A second theory suggests that the outbreak could have originated from a laboratory accident; China’s most advanced coronavirus research laboratory is based in Wuhan. A separate team at the Wuhan Center for Disease Control and Prevention is known to have searched bat caves in Hubei for new diseases in 2019. Chinese officials have denied that a laboratory accident occurred.

Edward Holmes, a virologist and evolutionary biologist at the University of Sydney, said that as far as he knew, bat sampling had been done by researchers near Enshi but not inside Enshi, and that no coronavirus had been detected, but added that the sample size was too small.

“I’m sure SARS-CoV-2-like viruses will be found in China in places where you can find Rhinolophus bats,” Holmes said.

Some researchers are pushing for a more powerful search for an intermediate host, as if found would be strong evidence of natural transmission. Other coronaviruses such as SARS and MERS were carried by intermediate hosts: civets and camels respectively. Wuhan markets with early eruptions had sold live wildlife.

A person with knowledge of Wuhan market supply chains, who spoke anonymously to protect his contacts, said that live animals sold in markets in Wuhan came from Hubei, especially Enshi and Xianning prefectures, as well as from Hunan and Jiangxi provinces.

Chinese authorities have denied questions about the presence of live wildlife in Wuhan markets before the outbreak. A study from Scientific Reports in June that cataloged illegal sales of live wildlife in the markets have not been covered by China’s state media. The two Chinese authors did not respond to requests for comment on what they knew about these supply chains.

Scanning

International team members from the joint WHO-China study on the origin of the coronavirus released in March has said they believe that live wildlife has been removed from the Wuhan markets before the official January 1, 2020, the closure of the Huanan market, an early contagion. Details of the WHO-China study on wildlife supply chains in that market focused on chilled and frozen meat products left behind when stall operators cleaned out, not on live animals traded there in previous months.

Wild animals born in Enshi before the pandemic included potential intermediate hosts such as palm pieces, raccoon dogs, porcupines, wild boars, hedgehogs, rodents, badgers, ocelots, muntac deer and flying squirrels, official business records show.

Huang Shuang, a chicken seller at Yuanmengzhuang Market in Enshi Town, recalled that live wildlife was sold in late 2019. “The rules are really strict now, so you will not see any more wildlife,” he said. “There were some here before, not much, but you can find some.”

On December 23, 2019 – eight days before Wuhan announced a mysterious pneumonia-ordered Enshi Forestry Agency to stop the sale of wildlife in wet markets in the prefecture, the state Hubei Daily reported in February 2020.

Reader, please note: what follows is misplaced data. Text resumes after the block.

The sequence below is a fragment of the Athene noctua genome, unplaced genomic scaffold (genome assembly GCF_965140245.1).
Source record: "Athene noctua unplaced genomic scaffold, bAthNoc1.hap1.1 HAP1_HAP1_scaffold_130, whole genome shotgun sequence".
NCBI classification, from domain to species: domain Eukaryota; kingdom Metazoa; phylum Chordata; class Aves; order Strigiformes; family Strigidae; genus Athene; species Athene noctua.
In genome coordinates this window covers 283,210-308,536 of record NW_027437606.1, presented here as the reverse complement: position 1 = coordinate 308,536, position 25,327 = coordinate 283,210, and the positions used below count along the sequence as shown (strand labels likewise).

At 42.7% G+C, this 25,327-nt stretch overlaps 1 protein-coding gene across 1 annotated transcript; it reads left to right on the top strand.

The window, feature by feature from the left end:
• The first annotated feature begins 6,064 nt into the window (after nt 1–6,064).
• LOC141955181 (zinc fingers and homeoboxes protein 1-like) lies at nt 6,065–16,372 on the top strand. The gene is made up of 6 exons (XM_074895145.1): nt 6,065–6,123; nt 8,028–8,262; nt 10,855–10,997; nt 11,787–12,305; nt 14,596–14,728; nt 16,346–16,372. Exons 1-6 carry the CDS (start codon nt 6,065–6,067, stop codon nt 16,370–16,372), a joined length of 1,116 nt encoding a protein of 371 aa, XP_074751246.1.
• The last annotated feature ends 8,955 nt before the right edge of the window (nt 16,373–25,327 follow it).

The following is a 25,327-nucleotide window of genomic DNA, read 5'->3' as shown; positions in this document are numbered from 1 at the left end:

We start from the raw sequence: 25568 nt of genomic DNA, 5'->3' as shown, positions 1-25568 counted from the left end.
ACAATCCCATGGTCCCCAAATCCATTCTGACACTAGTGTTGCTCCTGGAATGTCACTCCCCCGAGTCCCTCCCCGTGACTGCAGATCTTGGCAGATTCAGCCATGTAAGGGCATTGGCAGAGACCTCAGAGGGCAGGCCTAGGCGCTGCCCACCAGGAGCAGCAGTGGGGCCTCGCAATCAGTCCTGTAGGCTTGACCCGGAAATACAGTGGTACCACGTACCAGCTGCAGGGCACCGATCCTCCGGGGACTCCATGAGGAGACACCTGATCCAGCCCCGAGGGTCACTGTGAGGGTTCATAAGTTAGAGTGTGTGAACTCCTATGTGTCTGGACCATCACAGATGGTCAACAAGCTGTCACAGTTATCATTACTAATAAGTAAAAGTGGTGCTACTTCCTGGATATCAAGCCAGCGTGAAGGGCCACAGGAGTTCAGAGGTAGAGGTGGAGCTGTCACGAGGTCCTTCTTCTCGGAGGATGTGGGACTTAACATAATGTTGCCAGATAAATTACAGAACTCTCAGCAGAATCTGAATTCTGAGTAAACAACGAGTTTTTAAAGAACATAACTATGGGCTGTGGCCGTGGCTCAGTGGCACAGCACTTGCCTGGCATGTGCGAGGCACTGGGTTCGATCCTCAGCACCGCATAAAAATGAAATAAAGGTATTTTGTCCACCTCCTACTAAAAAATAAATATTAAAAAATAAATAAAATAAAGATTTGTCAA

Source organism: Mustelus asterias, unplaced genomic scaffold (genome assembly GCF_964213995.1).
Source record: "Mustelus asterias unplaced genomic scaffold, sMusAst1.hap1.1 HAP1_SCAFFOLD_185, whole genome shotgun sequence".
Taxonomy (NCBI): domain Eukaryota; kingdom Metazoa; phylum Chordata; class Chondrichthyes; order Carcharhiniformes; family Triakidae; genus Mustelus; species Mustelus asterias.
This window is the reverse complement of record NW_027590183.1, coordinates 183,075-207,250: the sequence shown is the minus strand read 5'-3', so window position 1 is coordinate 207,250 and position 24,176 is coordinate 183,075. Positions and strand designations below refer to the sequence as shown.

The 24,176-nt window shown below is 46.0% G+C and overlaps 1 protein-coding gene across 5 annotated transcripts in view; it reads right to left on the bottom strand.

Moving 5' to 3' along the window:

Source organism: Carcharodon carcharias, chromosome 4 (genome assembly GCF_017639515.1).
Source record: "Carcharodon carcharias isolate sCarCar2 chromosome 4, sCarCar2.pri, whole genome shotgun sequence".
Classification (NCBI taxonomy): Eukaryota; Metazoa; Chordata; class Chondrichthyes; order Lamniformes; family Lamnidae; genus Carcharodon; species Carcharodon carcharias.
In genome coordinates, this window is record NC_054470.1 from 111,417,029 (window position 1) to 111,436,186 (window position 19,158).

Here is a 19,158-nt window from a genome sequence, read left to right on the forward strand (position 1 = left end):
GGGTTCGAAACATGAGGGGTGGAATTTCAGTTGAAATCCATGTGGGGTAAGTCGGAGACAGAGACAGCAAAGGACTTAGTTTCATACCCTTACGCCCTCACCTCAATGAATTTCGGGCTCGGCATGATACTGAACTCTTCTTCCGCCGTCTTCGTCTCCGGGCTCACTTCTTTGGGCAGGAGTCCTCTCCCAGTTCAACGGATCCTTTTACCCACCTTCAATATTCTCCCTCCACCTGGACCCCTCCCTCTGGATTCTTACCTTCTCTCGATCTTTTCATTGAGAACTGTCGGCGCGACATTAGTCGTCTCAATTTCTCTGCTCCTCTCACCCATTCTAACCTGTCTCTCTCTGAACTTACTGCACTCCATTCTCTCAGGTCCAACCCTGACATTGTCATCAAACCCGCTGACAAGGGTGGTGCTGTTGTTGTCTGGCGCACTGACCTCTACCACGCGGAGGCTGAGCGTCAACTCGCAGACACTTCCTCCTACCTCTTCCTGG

In January 2020, one month before China banned the trade and consumption of wildlife throughout the country, the Enshi Forestry Agency announced that one year’s goal was to correct breeding and strengthen surveillance of wildlife epidemics.

At least six wet markets in the city of Enshi were closed in March 2020.

A report from the Enshi Forestry Agency in September this year outlined enforcement steps, including the suspension of wildlife and cash rewards for tips on violations.

Some online messages about local wildlife became inaccessible after Stolpen contacted Enshi’s authorities.

Humans have long encountered bats at Tenglong Cave, according to residents and news reports. As early as 1988, the Belgian-Chinese Karst and Caves Association reported “intensive use by the inhabitants” of the cave, including digging out bats for manure.

Tourists cross a bridge above where the Qing River flows through the Tenglong Cave.

Tourists cross a bridge above where the Qing River flows through the Tenglong Cave.Credit:Washington Post

Tourists and adventurers continue to visit. At the entrance to Tenglong’s lower cave, where the Qing River ventures toward the Yangtze River, local gamblers prepared for a new day, attaching helmets, snake ropes over their shoulders, packing waterproof bags.

Less than two kilometers along the road sits Changyan Farm, a small business with blue and silver corrugated metal roofs that were licensed to raise civets, porcupines and wild boars. The deserted courtyard and the dilapidated house across the road showed no signs of new use. A restaurant and a hotel behind the property were closed and the caretaker refused to discuss the yard.

“The forestry officials came by early around the lunar year [2020], Says a neighbor who would not give his name for fear of official retaliation. “They shut down everything on that farm. I’m not sure what animals they had at the time or what they did to them. ”

Washington Post

Get a note directly from our foreign correspondents about what makes headlines around the world. Sign up for the What in the World newsletter weekly here.

Add Your Comment

Your email address will not be published. Required fields are marked *